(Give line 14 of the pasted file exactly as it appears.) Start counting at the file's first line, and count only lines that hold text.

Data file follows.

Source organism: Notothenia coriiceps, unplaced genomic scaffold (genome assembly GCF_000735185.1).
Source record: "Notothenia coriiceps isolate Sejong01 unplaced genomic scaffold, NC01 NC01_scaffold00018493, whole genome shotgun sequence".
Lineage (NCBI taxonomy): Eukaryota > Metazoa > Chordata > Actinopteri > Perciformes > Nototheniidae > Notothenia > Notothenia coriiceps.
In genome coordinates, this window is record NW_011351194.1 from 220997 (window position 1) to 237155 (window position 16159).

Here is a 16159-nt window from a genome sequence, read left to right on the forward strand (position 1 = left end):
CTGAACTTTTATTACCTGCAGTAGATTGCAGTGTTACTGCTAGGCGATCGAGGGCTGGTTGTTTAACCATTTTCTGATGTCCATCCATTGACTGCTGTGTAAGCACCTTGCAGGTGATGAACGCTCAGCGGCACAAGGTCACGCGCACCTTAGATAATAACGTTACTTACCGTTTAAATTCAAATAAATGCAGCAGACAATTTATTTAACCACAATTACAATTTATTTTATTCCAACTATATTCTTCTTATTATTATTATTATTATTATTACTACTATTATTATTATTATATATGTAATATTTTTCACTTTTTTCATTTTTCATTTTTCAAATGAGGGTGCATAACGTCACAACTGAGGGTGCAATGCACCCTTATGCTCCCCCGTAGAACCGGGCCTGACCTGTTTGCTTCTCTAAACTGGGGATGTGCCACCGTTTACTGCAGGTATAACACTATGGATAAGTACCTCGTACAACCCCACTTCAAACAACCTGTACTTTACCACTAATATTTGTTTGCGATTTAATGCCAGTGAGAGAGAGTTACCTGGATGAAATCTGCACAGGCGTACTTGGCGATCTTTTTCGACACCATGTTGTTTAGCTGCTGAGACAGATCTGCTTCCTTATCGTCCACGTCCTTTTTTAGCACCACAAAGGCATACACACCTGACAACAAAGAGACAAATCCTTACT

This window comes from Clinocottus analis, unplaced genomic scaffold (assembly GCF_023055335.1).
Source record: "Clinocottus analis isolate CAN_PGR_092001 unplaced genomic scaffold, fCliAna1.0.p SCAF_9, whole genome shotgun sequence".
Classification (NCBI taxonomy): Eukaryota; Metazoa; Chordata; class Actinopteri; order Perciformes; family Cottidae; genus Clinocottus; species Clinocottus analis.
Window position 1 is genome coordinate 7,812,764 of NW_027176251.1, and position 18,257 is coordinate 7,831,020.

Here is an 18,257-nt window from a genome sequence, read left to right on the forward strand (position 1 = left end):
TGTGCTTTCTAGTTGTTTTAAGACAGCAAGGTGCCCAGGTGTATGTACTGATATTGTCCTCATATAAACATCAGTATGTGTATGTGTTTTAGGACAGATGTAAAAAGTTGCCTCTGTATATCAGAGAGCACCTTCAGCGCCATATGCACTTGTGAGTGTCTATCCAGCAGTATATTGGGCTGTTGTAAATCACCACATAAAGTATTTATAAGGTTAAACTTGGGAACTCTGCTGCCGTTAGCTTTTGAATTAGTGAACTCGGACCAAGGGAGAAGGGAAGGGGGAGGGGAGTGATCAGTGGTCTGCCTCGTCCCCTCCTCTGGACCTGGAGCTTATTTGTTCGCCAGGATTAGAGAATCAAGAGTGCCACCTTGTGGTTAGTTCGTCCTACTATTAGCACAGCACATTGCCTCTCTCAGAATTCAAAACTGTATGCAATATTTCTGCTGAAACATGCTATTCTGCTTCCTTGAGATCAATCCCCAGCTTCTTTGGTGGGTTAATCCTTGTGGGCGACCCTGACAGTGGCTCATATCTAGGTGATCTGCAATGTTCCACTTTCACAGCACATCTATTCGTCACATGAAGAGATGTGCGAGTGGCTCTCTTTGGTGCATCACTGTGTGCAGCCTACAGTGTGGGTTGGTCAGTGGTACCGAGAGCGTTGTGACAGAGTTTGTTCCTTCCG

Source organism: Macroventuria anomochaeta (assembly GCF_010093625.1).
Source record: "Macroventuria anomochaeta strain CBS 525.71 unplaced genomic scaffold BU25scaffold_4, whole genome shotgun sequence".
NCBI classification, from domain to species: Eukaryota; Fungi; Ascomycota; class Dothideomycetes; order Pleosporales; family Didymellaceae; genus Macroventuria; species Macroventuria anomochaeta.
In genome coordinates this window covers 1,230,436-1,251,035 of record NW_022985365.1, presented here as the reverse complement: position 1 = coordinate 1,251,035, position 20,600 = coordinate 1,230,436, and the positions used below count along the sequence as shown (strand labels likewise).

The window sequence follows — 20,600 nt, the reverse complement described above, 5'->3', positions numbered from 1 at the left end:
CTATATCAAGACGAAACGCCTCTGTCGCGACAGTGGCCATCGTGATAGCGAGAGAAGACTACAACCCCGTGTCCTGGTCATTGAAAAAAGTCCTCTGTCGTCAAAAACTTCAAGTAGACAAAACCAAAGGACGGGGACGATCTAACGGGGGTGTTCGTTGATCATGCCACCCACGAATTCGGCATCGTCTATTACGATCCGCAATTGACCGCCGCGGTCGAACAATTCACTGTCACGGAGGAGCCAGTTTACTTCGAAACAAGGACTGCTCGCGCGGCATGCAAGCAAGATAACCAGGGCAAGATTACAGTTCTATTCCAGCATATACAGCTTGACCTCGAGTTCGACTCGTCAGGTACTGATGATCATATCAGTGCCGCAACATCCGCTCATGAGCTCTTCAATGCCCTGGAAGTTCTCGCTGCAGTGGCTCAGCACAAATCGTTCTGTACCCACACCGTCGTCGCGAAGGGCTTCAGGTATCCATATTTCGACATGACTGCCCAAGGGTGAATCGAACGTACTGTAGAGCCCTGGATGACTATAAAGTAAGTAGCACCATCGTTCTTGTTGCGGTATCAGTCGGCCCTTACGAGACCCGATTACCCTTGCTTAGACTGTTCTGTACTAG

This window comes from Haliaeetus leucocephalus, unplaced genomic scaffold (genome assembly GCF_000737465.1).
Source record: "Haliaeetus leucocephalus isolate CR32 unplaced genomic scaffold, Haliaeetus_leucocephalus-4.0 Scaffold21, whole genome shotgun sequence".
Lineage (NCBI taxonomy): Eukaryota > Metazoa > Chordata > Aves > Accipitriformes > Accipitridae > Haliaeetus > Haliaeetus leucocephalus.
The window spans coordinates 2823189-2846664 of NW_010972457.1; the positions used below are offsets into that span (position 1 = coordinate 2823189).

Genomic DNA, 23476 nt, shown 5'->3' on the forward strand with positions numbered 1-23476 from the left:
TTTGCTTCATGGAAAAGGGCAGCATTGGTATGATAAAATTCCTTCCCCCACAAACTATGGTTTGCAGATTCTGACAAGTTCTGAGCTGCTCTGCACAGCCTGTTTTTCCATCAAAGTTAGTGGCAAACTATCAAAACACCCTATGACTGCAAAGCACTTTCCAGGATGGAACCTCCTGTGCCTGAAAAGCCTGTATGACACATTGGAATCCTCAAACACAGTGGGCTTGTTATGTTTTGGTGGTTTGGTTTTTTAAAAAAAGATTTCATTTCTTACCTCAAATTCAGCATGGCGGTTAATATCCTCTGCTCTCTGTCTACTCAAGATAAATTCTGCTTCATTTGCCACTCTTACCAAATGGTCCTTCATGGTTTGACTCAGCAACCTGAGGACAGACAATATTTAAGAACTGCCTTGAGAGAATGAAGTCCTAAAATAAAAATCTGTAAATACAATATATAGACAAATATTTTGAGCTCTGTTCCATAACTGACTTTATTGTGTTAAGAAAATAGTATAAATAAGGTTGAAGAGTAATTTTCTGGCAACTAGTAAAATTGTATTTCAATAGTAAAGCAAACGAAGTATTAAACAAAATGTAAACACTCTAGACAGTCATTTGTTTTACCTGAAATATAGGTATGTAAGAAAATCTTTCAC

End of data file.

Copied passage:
Source record: "Macroventuria anomochaeta strain CBS 525.71 unplaced genomic scaffold BU25scaffold_4, whole genome shotgun sequence".